Facebook announced that it would be using the Poynter Institute, a non-profit school as it’s third party fact-checking organization.
A few weeks after last month’s election, Facebook came under fire for failing to censor stories that allegedly turned voters against Hillary Clinton, leading to a “surprise” win for Donald Trump. Soon after, the social media giant announced that it would partner with then-unnamed organizations who would begin to “verify” what news was true and false. Now, just yesterday, Facebook has announced that its third-party fact-checking is set to begin. Per the new initiative, Facebook-sanctioned “fact-checkers” will flag an article they deem inappropriate, which cause it to be “de-prioritized” or buried in the newsfeed.
Facebook announced on Thursday that it would be using the Poynter Institute, a non-profit school for journalism in St. Petersburg, Florida, as it’s third party fact-checking organization. However, some have openly doubted if the Poynter Institute would act as a fair “fact-checker” due to its funding, which relies heavily on the Bill & Melinda Gates Foundation and George Soros’ Open Society Foundation. The Poynter Institute and Facebook will also be partnering with various news organizations who have committed to Poynter’s “fact-checking code of ethics.” For the pilot run of Facebook’s new program, four of these organizations will be able to flag and bury news they decide is inaccurate: Snopes, Factcheck.org, ABC News, and PolitiFact. The Associated Press also announced that it would work as a fact-checking partner. Facebook has given these groups access to a tool that allows them to label news as “fake” for a small percentage of current Facebook users in the United States.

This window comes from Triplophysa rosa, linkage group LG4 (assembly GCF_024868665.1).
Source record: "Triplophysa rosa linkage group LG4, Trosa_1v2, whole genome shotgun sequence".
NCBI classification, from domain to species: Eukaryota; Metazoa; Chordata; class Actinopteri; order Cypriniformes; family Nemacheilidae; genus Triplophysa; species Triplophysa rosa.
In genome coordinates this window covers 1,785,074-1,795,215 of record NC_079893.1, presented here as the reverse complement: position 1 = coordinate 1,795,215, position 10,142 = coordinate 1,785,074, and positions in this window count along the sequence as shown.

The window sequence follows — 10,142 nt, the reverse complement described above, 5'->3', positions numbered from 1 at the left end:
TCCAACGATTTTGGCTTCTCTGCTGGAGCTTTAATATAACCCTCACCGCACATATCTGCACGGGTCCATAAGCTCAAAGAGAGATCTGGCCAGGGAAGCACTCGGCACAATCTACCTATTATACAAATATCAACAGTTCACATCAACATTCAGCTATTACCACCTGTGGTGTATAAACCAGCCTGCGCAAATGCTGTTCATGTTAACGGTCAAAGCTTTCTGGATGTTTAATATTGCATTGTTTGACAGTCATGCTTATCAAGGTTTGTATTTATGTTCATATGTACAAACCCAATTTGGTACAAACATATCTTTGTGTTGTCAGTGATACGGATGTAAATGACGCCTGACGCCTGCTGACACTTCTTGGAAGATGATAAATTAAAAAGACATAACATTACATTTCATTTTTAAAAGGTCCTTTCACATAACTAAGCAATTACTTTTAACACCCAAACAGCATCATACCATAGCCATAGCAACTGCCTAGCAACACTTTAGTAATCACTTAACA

A Facebook company representative recently told Business Insider that the social media site will not rely solely on these “fact-checkers” to determine the worth of a story, such as algorithms that can detect if a story that “appears fake” is going viral and then determine whether or not it should be labeled as fake and hidden from newsfeeds. The company representative did not mention how often this algorithm would be used relative to human fact-checkers from the company’s fact-checking partners.
Also of note is that Facebook will prevent sites whose articles are labeled as “fake” from selling ads on the social network. In a company blog post, Adam Mosseri, Facebook News Feed chief, called this part of Facebook’s plan “disrupting financial incentives for spammers.” Google is set to do something similar with its AdSense program, which provides a significant portion of income for alternative news websites and blogs. Google, however, is still working on this policy.
Ultimately, Facebook’s decision is tantamount to the creation of a “Ministry of Truth,” allowing groups to label news “fake” without having to explain why it was labeled as such. With a click of button, these fact-checkers and computer algorithms and decide something is fake only if it “appears to be fake” and can then bury it from view, essentially censoring the article. The initiative also does not offer the sites whose articles are labeled as fake a way of challenging that label, making the decision of fact-checkers final. With nearly half of Americans relying on their Facebook newsfeeds as their primary news source, it remains to be seen if Facebook’s latest foray into censorship will “shield” users from “fake” news, or if it will prompt a mass exodus from the social media network to a more open alternative.
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